This doesn’t need to be too high-class, and I’m a complete newcomer to working in any sort of three dimensional medium, but I’d like them to turn out as nice as possible (obviously).

How do I take an effective mold of my statuette? What would be easiest to cast him in? (I’ve been thinking plaster) Are there products for this I should consider, or a good website I can review?

Any nudge in the right direction is appreciated!!

If anyone is wondering, they’re centerpieces for a mixed-theme Oscars/Superhero going-away party that will be held in January.

Well, plaster of paris is probably the cheapest casting material you can get. I’ve never casted an action figure before so it might be a little tricky to figure out. What I would do is just before casting, make a mixture of vaseline and a little bit of varsol and paint the entire figure with it. This will give the inside of the cast a smooth finish and will aid in removing the cast once it’s dry. Get a plastic container about 2" deep and at least as tall/wide as the figure. Coat the container with the varsol/vaseline mixture as well. Mix the plaster according to the package directions. You’ll want it to be rather thick, thick enough so that you can press your figure into it but that it won’t sink to the bottom. Press it facedown halfway into the mixture and let dry. Remove and repeat the same procedure with another mixture of plaster but this time press him down halfway face up. Once dry you will now have two halves of a mold that you can join together to create “statues”. You will want to be careful that the two halves line up so your figure won’t be lopsided.

You can also make casts with something called Flex Wax. This is a block of wax rather like paraffin that can be melted and poured over your object. When dry, cut it down the sides with an exacto knife and voila, you have a cast. It is considerably more expensive, though, around $40 Cdn. for a 2 1/2 lb. block.

Have you tried alkyds? As far as I know only Windsor Newton makes them. They are really quite nice.

That was fast… thanks. :slight_smile: That sounds a lot more simple than I thought it would be. So, should I also be casting a straw or something so I’ll have a hole to pour plaster into the mold to actually make the statuettes? Seems like it’d be difficult to lay both halves face-up, fill them, and then try to sort of slap them together.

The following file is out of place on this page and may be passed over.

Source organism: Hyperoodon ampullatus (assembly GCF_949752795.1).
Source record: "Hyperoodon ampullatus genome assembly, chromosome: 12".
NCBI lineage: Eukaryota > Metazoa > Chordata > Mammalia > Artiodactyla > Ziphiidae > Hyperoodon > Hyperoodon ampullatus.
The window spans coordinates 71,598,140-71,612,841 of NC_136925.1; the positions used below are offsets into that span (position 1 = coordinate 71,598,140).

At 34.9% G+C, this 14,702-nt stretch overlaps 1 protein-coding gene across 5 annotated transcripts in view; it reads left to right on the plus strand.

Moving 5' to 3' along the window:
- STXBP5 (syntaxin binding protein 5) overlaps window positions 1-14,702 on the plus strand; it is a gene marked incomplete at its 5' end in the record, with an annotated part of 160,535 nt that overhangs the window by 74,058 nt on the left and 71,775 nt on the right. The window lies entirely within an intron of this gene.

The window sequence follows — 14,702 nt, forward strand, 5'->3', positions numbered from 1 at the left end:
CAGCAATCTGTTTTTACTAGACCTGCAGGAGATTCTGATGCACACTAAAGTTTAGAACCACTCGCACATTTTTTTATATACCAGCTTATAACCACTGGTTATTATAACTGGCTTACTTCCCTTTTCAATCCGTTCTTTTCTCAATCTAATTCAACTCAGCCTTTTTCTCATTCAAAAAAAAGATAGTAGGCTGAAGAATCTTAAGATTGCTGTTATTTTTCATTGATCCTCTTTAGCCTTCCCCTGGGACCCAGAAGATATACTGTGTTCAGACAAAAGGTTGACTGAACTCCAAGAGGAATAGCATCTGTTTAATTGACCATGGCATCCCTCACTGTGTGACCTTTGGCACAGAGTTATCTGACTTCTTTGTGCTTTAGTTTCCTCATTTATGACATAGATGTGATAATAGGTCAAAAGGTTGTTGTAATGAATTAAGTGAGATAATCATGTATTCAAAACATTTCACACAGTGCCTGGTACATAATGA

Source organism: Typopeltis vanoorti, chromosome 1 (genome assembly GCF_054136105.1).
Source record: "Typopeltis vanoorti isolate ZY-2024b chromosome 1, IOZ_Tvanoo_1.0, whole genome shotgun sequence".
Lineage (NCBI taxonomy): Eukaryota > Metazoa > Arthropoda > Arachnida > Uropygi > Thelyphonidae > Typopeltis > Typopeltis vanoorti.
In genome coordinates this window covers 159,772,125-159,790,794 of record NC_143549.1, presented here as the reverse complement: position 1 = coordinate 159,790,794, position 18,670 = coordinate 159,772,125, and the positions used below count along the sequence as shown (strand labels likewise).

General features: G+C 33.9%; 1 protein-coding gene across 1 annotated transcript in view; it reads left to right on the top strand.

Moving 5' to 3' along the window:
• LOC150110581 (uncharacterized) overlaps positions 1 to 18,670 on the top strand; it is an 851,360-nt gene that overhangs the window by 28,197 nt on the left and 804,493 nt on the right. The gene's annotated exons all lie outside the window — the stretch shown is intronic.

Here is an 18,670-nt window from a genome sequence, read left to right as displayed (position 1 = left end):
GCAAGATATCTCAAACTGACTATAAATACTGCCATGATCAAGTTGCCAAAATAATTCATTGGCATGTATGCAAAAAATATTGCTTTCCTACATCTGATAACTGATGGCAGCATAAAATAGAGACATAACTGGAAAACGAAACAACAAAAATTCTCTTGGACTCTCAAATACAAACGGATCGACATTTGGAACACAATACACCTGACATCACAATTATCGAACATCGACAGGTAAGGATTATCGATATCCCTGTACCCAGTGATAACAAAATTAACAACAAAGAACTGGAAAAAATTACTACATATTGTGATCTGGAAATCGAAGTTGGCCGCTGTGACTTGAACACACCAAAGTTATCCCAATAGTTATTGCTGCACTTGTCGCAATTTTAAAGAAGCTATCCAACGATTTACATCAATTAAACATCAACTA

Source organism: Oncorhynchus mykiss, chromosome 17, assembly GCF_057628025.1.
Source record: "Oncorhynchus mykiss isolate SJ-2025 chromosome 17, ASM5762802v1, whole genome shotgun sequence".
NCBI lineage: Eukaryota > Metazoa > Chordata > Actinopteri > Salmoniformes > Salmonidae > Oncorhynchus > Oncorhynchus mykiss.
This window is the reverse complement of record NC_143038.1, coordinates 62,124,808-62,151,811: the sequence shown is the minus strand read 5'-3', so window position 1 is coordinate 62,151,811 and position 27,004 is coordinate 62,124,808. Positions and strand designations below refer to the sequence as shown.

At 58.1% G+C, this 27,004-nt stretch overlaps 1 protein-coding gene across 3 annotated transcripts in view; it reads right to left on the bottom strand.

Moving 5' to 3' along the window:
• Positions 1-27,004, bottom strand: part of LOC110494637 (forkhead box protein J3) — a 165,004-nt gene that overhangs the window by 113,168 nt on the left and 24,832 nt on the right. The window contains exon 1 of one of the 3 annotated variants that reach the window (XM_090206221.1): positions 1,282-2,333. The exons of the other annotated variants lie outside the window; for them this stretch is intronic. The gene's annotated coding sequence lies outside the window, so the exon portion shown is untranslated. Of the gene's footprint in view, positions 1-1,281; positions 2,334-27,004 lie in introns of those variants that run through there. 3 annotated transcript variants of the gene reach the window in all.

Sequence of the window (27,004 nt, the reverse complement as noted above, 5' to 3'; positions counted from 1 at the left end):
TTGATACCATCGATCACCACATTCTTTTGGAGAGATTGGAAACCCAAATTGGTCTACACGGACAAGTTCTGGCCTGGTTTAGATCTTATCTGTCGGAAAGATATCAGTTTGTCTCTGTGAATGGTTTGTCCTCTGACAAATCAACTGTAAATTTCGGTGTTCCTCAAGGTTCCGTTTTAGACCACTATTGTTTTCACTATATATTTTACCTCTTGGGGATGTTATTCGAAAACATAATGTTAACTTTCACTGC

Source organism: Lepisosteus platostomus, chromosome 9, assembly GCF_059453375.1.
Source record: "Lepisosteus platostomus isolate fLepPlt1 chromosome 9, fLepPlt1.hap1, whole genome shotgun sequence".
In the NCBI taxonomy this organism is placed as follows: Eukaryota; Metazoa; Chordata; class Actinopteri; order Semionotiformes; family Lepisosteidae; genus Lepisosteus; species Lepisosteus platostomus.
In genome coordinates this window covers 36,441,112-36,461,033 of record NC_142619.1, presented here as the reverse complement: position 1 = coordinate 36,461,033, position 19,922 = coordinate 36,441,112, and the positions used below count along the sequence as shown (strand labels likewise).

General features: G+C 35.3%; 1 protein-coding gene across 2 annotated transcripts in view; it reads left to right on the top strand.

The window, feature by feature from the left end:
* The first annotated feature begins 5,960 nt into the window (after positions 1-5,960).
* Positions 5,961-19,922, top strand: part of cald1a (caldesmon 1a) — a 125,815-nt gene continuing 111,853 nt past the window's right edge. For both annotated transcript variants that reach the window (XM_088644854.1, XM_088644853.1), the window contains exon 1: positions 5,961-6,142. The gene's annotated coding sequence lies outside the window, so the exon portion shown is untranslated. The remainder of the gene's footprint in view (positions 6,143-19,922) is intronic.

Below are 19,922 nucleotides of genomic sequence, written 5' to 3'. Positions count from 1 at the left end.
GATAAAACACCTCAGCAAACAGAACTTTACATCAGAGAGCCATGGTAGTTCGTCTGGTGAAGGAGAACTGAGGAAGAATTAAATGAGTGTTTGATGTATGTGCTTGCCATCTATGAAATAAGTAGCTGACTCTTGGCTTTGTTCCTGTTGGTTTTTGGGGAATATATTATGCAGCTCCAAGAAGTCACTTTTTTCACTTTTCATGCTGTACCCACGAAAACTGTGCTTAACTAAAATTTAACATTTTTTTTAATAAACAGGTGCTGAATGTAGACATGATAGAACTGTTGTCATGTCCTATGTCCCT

Yes, you’ll need to have a hole at the top. When your halves are dry you can chisel one on each half that connects to the top of the depression in the mold. Before you pour the plaster in you’ll need to join the pieces and bind them tightly, I usually use large rubber bands to join cast halves. When the poured plaster is dry and you take the mold away, your character might have an extra appendage on his head from the pouring hole; that you can just smooth down with sandpaper.

What is it about Prismacolors that makes them so special? I remember being amazed by them when an illustrator came to our school and demonstrated their properties.

Also, I’ve seen artists holding the pencil sideways, almost like a hammer, except that it’s held in the fingertips. Why is that?

Since most of the Q’s up to this point have been technical in nature, let me follow up with a creativity approach:

  1. When did you realize you wanted to make art for a living?

  2. How much of your skill is made up of natural talent, versus technical know-how? By which I mean, how much did you have to learn to do what you do, and how much just came naturally to you?

  3. Ever sold your work? If so, did it feel like “selling out” your talent? If you haven’t sold anything, would you ever like to?

How do you acheive smooth gradients (skies, clouds, water) and blends (facial tones and cloth, etc.) when using acrylics?

Do you agree with Salvador Dali that there are two kinds of popes, the respiratory and the digestive?

Prismacolors have more pure pigment in them. They are also much less waxy than the kind of pencil crayons school kids use. This makes them much easier to blend and the colour hue is more true to the colour each pencil is supposed to represent.

Holding the pencil in this style could be for a few reasons: when doing exercises like 30-second figure drawing, holding it this way helps the arm and hand move easier and more quickly. It can also be to keep the pencil out of your line of sight while you draw. Or, if you want shading or softer lines this is one way to achieve it.

  1. I think when I was about 12 I started to consider it to be more than a hobby.

  2. It’s hard to say exactly how much came from where. I think that things like representation of light and shade and general use of pencils was something that I developed pretty much on my own. I’ve always been able to draw most things (except monkeys, cars, planes and buildings…hee hee…don’t know why) from my head. Things like painting and sculpting techniques took training to do properly.

3)Yep I have, I can’t say I felt like I was “selling out”, though…I think it’s because I price my work generally pretty cheaply, partly because I want it to be affordable if someone really wants it, and also because I tend to work quickly.